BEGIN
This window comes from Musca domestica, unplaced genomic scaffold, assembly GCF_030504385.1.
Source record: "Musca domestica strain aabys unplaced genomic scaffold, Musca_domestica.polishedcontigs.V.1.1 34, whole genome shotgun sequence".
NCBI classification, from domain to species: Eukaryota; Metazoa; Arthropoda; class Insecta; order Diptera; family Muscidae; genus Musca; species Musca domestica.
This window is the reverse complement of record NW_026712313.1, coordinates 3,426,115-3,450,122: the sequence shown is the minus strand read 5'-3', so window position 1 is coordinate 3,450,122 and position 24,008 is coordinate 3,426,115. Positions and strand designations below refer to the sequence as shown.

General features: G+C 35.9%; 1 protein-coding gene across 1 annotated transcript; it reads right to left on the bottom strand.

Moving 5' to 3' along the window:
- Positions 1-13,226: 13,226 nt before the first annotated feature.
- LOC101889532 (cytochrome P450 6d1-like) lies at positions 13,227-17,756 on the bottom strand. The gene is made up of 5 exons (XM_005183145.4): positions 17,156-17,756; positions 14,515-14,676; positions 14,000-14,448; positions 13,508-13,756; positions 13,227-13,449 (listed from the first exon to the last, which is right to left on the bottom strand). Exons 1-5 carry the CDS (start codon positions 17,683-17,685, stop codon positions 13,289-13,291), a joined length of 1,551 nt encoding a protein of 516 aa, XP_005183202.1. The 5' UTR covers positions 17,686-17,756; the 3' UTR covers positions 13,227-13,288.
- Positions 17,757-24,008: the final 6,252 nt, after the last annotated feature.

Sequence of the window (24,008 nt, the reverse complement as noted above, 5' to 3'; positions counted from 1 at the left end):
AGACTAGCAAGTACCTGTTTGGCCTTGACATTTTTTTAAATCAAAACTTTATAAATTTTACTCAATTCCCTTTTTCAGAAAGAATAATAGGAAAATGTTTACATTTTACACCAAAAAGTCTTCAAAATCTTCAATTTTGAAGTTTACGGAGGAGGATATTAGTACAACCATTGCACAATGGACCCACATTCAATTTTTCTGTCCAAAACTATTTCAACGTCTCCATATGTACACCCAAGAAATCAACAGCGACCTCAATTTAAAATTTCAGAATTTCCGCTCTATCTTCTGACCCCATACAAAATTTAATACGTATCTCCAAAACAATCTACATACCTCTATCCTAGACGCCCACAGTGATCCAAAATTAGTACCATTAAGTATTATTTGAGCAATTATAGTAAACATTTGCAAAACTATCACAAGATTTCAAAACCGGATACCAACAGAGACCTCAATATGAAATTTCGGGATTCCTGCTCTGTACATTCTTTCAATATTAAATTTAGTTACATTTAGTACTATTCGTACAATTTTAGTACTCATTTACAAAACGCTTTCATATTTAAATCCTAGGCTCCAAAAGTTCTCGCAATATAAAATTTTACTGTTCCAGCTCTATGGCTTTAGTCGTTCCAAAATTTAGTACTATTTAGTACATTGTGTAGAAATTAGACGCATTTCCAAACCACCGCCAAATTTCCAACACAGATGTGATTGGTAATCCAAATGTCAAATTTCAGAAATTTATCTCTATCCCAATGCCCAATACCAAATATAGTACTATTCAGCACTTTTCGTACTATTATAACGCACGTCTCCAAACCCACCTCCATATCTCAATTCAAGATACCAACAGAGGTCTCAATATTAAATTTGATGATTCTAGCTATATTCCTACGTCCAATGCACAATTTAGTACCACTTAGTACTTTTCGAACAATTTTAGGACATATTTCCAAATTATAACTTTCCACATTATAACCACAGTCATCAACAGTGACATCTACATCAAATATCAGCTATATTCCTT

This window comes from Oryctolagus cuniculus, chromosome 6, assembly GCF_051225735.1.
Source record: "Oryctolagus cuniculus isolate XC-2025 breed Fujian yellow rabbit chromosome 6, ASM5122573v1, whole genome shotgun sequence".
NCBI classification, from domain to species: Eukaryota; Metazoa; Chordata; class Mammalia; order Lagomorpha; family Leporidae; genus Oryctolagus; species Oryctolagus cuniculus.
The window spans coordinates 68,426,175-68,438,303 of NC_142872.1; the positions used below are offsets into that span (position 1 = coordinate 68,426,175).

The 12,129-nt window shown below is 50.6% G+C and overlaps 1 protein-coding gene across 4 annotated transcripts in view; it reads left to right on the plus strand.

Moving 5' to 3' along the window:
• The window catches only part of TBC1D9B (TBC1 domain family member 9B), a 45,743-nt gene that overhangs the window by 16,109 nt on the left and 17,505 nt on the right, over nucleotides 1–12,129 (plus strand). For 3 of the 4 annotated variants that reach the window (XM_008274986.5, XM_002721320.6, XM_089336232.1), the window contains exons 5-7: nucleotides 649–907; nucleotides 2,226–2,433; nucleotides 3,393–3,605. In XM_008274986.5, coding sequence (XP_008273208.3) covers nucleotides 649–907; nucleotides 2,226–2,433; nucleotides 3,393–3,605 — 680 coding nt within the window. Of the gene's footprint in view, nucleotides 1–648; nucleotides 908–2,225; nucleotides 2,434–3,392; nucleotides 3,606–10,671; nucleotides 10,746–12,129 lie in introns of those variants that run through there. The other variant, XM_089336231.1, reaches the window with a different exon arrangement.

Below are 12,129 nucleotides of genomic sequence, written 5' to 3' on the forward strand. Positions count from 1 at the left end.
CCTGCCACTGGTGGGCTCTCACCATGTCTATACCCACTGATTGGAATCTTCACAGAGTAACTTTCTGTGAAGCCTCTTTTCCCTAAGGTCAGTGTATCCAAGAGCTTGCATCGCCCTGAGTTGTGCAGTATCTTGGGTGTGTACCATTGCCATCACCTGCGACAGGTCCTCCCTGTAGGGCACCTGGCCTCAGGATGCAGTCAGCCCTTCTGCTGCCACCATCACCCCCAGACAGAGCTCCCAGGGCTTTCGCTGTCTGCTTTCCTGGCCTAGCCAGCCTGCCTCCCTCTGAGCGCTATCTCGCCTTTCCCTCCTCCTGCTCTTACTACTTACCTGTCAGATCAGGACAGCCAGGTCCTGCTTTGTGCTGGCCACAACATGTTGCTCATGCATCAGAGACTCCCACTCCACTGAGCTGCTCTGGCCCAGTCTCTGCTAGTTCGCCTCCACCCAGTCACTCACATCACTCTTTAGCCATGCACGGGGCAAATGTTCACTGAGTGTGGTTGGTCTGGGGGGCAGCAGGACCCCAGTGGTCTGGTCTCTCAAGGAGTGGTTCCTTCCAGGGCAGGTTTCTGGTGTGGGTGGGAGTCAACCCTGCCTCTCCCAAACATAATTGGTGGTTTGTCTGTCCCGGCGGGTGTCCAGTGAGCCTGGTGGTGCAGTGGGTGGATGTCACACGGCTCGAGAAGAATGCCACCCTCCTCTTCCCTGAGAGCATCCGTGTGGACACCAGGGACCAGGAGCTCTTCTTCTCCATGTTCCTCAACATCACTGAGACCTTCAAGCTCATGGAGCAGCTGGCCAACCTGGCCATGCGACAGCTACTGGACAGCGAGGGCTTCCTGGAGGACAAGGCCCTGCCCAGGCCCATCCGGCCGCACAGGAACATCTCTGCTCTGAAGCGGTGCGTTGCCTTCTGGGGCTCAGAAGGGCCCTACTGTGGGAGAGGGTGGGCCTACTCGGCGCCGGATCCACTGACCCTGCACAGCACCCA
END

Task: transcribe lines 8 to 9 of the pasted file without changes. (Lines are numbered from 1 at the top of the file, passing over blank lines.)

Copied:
- LOC101889532 (cytochrome P450 6d1-like) lies at positions 13,227-17,756 on the bottom strand. The gene is made up of 5 exons (XM_005183145.4): positions 17,156-17,756; positions 14,515-14,676; positions 14,000-14,448; positions 13,508-13,756; positions 13,227-13,449 (listed from the first exon to the last, which is right to left on the bottom strand). Exons 1-5 carry the CDS (start codon positions 17,683-17,685, stop codon positions 13,289-13,291), a joined length of 1,551 nt encoding a protein of 516 aa, XP_005183202.1. The 5' UTR covers positions 17,686-17,756; the 3' UTR covers positions 13,227-13,288.
- Positions 17,757-24,008: the final 6,252 nt, after the last annotated feature.